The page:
The majority of people in the industrialized world feel disenfranchised. Their life appears to be in the hands of an unaccountable elite, where corporate, political and academic leaders collude.
Peter Cavelti’s essays have been printed and quoted in papers, magazines and newsletters internationally, including The Wall Street Journal, Barron’s, The Financial Times, the Financial Post, The Globe and Mail, Money, Personal Finance and World Link. Peter releases new commentary as inspired by current events and the desire to share information with an independent, unbiased voice.
The positive effect of central bank shenanigans is that equity values, for now, are being propped up, which boosts the wealth effect and in turn makes consumers a bit more confident.
Our view is that what lies ahead is unknowable and, because of that, the only strategy that makes sense is to keep an eye firmly on downside protection.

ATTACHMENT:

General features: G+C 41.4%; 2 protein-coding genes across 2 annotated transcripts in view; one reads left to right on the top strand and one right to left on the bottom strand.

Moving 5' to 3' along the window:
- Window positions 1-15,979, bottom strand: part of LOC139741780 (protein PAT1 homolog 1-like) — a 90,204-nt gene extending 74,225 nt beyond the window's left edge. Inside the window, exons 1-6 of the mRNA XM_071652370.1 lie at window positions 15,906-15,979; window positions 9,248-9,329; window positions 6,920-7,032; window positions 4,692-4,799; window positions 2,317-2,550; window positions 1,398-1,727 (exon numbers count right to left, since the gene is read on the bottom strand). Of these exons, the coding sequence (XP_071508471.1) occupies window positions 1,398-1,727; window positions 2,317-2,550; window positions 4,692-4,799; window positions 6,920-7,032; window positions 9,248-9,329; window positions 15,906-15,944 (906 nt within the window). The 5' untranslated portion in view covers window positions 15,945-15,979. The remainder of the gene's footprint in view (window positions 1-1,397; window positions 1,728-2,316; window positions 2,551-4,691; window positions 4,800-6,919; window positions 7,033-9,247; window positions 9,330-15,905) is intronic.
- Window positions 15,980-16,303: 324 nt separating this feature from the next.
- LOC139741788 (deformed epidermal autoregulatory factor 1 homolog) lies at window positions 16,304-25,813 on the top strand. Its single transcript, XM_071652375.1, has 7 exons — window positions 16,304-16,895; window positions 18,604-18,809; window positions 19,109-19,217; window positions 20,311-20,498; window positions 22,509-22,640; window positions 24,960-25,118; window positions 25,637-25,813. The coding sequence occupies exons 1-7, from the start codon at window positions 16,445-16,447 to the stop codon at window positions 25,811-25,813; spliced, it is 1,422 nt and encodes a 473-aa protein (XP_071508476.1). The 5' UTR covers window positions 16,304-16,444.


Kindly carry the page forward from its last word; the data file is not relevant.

The mechanics of financial markets frequently defy logic, which means that we cannot forecast the timing or extent of gold’s next movements.
As investors are coming to understand, chaos is frequently present in the economy, whose functioning and success is dictated by two forces: the mindset of its participants and the policy actions initiated by politicians and monetary authorities. To say the least, that makes for an extremely complex construct.
Central banks try to be “precise” in timing a rate increase, but fail to understand the overall context—politically, economically and culturally. What’s needed is a return to a world where productivity and thrift is rewarded.
Richer valuations, a super strong dollar and policy paralysis make financial markets vulnerable. Add to that a monetary regime that is out of control and a deteriorating geopolitical climate.
The dramatic decline in the price of oil will have serious unintended consequences. Expect the Middle East to be further destabilized and oil producers everywhere to be plunged into budget deficits.